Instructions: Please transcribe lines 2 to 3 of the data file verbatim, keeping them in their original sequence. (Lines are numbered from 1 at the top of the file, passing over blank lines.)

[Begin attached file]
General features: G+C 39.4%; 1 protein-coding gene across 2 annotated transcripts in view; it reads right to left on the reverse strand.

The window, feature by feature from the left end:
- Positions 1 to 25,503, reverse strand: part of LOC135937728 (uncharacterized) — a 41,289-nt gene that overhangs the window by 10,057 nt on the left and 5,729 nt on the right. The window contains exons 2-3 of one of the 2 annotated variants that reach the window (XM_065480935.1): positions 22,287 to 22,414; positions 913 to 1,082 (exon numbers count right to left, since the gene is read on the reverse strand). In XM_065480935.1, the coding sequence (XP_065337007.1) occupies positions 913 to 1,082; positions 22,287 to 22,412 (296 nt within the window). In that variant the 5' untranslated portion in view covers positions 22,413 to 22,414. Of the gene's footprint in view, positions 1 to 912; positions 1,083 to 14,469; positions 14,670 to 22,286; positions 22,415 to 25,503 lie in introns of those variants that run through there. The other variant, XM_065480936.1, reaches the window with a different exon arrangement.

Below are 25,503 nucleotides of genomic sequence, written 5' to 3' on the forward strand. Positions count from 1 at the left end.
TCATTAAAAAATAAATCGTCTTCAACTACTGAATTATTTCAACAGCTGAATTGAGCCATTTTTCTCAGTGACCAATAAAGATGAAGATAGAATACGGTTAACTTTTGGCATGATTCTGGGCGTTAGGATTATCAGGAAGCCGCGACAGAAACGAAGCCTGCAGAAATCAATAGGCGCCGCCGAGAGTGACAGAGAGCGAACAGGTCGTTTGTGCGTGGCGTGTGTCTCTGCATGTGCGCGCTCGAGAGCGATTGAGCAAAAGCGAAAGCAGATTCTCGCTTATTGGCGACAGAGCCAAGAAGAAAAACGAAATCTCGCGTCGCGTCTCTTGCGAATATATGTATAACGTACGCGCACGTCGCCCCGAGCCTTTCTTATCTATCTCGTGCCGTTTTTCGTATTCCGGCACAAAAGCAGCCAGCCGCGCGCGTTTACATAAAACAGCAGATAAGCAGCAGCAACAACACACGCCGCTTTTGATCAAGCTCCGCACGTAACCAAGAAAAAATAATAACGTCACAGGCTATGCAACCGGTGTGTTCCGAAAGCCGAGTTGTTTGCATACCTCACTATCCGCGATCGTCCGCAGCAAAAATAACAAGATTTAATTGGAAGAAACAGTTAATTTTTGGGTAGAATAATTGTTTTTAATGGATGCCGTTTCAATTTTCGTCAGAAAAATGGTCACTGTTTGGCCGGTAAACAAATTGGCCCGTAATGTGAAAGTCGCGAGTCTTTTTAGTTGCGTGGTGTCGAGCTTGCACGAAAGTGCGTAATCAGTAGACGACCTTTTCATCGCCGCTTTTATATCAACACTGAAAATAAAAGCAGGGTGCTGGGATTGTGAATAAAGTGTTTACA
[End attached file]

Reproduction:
The window, feature by feature from the left end:
- Positions 1 to 25,503, reverse strand: part of LOC135937728 (uncharacterized) — a 41,289-nt gene that overhangs the window by 10,057 nt on the left and 5,729 nt on the right. The window contains exons 2-3 of one of the 2 annotated variants that reach the window (XM_065480935.1): positions 22,287 to 22,414; positions 913 to 1,082 (exon numbers count right to left, since the gene is read on the reverse strand). In XM_065480935.1, the coding sequence (XP_065337007.1) occupies positions 913 to 1,082; positions 22,287 to 22,412 (296 nt within the window). In that variant the 5' untranslated portion in view covers positions 22,413 to 22,414. Of the gene's footprint in view, positions 1 to 912; positions 1,083 to 14,469; positions 14,670 to 22,286; positions 22,415 to 25,503 lie in introns of those variants that run through there. The other variant, XM_065480936.1, reaches the window with a different exon arrangement.